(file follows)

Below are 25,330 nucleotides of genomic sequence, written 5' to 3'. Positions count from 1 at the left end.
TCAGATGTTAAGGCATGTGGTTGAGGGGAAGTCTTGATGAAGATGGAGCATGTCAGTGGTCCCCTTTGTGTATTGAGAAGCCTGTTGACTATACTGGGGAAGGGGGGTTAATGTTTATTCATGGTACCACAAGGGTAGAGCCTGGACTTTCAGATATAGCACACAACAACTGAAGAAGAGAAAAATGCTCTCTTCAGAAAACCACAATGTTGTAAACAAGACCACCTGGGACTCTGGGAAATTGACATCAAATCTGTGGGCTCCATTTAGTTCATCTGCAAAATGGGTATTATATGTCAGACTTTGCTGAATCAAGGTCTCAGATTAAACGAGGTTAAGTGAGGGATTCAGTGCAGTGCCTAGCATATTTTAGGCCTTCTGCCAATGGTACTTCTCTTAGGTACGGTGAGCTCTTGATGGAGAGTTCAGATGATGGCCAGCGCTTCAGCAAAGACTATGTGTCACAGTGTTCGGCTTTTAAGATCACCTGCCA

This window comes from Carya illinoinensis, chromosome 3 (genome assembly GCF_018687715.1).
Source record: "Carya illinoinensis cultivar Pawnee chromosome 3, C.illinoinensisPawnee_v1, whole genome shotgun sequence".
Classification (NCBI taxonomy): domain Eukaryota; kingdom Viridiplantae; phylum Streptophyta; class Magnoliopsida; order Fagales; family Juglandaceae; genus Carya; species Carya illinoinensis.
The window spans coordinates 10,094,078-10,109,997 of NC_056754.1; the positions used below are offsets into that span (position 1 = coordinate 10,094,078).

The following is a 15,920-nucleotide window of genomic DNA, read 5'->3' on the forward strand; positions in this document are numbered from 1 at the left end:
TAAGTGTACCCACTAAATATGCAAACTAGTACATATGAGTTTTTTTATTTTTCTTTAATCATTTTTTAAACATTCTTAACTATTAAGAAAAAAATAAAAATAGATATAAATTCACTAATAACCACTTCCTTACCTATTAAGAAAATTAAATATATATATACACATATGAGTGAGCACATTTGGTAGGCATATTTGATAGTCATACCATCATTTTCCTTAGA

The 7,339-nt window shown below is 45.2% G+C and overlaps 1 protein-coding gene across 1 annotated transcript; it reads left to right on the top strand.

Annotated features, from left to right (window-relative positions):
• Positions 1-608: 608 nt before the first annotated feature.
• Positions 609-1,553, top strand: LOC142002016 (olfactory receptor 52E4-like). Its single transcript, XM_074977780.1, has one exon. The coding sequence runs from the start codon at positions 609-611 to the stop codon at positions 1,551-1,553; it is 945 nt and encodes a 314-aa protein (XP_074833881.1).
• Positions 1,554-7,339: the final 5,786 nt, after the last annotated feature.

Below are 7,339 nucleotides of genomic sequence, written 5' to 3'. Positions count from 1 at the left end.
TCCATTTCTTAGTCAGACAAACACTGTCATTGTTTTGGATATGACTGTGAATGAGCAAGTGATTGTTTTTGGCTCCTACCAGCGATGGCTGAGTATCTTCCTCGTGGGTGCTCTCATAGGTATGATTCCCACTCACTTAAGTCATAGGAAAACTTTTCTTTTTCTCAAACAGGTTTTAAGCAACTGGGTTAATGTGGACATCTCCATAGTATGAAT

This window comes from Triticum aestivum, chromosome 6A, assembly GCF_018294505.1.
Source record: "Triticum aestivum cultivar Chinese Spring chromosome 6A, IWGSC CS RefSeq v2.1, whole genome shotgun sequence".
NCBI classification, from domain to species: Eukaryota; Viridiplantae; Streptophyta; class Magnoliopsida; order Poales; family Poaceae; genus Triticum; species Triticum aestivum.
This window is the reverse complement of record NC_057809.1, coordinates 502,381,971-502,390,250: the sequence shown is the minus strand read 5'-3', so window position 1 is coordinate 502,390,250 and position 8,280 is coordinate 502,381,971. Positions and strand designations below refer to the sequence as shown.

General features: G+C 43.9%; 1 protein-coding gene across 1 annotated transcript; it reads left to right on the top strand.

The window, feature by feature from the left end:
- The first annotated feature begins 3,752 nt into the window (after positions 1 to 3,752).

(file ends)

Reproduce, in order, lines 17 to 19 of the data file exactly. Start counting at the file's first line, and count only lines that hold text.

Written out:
Source record: "Triticum aestivum cultivar Chinese Spring chromosome 6A, IWGSC CS RefSeq v2.1, whole genome shotgun sequence".
NCBI classification, from domain to species: Eukaryota; Viridiplantae; Streptophyta; class Magnoliopsida; order Poales; family Poaceae; genus Triticum; species Triticum aestivum.
This window is the reverse complement of record NC_057809.1, coordinates 502,381,971-502,390,250: the sequence shown is the minus strand read 5'-3', so window position 1 is coordinate 502,390,250 and position 8,280 is coordinate 502,381,971. Positions and strand designations below refer to the sequence as shown.